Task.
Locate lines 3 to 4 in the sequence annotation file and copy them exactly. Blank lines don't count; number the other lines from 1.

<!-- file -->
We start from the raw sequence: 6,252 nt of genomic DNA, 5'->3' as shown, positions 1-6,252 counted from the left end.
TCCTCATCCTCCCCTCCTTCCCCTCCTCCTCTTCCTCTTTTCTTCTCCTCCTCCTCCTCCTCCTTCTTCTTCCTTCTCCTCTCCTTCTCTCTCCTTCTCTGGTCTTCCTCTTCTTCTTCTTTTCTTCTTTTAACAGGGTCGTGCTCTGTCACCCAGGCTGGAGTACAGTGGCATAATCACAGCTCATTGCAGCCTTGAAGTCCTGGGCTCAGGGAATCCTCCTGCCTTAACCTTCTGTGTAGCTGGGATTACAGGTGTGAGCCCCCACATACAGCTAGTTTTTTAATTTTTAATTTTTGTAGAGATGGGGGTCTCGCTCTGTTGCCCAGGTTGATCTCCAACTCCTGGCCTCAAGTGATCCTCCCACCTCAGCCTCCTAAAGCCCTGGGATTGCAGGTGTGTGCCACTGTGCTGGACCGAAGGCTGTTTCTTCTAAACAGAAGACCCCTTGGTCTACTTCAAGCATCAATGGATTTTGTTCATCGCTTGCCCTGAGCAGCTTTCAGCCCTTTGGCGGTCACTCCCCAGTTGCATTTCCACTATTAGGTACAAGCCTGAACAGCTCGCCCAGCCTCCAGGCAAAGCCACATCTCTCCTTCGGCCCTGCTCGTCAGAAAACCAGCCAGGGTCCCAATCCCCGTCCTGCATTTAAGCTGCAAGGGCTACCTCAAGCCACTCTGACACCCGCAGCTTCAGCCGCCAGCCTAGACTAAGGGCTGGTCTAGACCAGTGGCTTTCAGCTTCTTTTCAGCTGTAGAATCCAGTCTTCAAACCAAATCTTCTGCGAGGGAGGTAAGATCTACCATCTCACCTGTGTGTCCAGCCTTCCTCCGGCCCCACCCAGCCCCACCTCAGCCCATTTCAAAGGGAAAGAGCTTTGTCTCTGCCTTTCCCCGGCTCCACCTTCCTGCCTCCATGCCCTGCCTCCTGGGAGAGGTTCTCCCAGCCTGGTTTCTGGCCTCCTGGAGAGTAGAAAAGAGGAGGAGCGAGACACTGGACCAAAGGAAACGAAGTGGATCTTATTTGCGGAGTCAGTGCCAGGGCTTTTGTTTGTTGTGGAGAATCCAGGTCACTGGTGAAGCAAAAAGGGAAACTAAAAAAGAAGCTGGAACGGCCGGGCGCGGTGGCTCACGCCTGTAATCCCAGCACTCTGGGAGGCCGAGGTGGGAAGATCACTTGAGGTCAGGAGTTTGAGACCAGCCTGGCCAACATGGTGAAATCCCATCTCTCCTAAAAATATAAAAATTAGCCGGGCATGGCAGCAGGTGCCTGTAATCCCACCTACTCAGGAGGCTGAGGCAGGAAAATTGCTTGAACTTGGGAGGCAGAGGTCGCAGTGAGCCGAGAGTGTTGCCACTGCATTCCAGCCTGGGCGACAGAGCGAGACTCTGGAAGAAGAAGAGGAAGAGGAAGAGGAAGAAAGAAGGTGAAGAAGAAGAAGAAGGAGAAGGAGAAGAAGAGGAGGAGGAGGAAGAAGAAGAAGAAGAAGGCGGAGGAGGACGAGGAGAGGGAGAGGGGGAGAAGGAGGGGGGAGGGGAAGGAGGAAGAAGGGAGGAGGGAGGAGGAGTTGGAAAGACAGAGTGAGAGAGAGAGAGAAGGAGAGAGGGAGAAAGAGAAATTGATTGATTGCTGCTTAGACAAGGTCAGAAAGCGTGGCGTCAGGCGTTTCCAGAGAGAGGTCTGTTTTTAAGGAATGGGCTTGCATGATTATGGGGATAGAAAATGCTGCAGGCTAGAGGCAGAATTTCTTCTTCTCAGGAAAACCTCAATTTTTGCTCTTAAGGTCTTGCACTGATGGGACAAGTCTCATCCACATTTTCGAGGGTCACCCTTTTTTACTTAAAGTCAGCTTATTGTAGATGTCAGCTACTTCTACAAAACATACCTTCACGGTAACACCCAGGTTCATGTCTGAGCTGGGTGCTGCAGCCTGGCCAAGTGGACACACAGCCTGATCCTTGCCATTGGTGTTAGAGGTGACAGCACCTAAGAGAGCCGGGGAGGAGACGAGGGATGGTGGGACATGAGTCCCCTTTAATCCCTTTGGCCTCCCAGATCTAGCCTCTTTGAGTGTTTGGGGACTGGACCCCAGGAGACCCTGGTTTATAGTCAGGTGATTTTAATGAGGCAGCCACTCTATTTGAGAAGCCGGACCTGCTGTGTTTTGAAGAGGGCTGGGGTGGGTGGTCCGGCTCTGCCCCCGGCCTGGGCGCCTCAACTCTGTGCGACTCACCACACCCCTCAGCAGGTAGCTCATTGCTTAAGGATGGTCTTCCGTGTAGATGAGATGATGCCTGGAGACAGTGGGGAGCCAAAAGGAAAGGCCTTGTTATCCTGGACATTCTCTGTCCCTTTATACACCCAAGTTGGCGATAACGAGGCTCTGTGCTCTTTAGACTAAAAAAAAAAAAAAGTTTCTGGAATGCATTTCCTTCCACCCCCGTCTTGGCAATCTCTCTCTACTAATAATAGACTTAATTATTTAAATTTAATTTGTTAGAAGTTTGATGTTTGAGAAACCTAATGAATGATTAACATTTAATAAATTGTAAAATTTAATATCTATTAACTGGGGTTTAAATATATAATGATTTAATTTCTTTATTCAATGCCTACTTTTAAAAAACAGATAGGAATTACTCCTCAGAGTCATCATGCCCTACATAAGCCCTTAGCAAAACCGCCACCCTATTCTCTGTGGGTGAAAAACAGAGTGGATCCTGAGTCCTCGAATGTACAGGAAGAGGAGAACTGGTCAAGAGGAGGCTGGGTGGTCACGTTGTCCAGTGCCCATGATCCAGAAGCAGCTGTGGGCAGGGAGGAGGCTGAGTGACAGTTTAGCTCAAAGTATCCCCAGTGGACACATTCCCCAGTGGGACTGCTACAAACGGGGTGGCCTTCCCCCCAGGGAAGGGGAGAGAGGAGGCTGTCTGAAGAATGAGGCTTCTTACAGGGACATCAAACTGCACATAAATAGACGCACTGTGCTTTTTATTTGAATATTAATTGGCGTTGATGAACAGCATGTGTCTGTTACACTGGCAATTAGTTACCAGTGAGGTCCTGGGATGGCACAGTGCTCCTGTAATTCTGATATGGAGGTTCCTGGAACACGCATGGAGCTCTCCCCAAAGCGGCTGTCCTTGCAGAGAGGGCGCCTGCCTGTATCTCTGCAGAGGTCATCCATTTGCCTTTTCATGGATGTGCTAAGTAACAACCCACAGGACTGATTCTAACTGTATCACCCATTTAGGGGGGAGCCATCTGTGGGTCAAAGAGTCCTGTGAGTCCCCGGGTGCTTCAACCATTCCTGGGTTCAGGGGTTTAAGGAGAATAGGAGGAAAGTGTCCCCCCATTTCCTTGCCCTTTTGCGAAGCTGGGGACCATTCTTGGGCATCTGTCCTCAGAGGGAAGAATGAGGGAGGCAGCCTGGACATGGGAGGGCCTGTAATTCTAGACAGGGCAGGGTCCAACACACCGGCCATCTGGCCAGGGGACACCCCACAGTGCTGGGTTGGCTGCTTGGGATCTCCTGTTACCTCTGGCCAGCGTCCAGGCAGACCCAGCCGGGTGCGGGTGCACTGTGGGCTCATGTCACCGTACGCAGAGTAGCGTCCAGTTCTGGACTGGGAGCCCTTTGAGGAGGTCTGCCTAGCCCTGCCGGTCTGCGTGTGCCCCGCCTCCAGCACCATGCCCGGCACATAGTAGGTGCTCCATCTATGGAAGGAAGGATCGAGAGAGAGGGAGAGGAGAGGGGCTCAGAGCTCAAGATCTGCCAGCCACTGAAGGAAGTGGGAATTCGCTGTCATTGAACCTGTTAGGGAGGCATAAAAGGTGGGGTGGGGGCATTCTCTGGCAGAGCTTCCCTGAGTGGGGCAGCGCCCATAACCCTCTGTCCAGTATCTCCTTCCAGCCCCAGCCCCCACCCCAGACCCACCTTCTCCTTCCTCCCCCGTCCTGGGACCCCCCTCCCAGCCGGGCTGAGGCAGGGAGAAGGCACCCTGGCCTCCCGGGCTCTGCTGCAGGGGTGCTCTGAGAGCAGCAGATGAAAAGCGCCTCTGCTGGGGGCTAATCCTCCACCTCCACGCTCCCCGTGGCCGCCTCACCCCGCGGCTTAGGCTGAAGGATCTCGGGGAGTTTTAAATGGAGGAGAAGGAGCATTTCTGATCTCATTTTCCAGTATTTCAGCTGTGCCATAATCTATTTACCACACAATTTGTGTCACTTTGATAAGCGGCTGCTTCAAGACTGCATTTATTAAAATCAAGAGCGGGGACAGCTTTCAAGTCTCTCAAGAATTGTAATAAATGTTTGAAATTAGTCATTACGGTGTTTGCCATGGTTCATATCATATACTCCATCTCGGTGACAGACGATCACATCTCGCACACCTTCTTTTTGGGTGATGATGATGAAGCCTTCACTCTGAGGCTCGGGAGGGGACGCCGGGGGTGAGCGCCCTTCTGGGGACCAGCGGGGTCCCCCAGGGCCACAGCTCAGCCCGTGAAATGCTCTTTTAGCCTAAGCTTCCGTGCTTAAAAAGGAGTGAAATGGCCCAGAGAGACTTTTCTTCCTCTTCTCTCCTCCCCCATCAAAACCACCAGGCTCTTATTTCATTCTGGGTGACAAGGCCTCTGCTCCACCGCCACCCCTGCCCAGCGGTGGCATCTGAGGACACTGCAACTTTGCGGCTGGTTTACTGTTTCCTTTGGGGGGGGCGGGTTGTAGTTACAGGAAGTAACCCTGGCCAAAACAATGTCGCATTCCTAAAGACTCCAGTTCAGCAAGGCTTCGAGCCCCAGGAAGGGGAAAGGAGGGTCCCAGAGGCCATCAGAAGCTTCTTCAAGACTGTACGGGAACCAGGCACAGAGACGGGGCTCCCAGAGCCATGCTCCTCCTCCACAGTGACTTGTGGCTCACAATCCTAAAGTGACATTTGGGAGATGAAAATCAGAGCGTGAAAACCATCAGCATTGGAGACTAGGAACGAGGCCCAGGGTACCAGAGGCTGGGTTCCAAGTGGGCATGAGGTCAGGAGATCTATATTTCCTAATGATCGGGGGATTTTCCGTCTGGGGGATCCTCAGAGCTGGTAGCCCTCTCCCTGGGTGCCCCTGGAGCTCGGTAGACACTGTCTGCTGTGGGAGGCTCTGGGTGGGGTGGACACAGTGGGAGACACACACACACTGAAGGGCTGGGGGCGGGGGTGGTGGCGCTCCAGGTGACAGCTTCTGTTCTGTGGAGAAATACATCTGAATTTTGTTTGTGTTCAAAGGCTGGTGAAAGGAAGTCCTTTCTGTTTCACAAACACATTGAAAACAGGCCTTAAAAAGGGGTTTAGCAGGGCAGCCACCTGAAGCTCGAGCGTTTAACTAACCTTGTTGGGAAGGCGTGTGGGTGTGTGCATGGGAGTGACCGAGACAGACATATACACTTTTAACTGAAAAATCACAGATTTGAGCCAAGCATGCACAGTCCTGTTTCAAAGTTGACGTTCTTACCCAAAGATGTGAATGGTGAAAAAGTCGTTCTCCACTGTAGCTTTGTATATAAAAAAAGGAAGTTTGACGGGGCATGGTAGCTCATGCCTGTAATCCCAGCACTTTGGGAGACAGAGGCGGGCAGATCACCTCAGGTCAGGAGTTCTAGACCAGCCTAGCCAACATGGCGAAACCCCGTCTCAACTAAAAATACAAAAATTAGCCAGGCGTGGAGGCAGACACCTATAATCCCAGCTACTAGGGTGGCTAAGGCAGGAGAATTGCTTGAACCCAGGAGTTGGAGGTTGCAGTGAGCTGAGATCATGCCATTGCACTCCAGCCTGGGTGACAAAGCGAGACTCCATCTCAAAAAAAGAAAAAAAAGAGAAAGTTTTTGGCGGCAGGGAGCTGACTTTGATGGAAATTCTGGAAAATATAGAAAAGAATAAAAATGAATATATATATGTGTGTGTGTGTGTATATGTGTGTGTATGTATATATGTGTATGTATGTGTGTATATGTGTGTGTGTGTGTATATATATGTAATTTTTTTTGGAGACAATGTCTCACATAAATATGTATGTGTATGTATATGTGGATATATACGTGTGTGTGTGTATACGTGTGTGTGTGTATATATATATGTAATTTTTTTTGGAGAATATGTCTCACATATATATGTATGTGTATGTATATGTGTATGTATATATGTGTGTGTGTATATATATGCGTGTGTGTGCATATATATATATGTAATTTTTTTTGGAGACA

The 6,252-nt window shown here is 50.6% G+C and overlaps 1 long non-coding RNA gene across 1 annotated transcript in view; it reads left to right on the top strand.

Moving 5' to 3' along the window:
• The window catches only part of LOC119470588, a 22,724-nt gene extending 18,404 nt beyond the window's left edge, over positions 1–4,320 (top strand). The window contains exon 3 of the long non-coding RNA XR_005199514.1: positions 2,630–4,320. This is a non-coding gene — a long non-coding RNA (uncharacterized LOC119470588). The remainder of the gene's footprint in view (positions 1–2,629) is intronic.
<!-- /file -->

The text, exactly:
The 6,252-nt window shown here is 50.6% G+C and overlaps 1 long non-coding RNA gene across 1 annotated transcript in view; it reads left to right on the top strand.

Moving 5' to 3' along the window: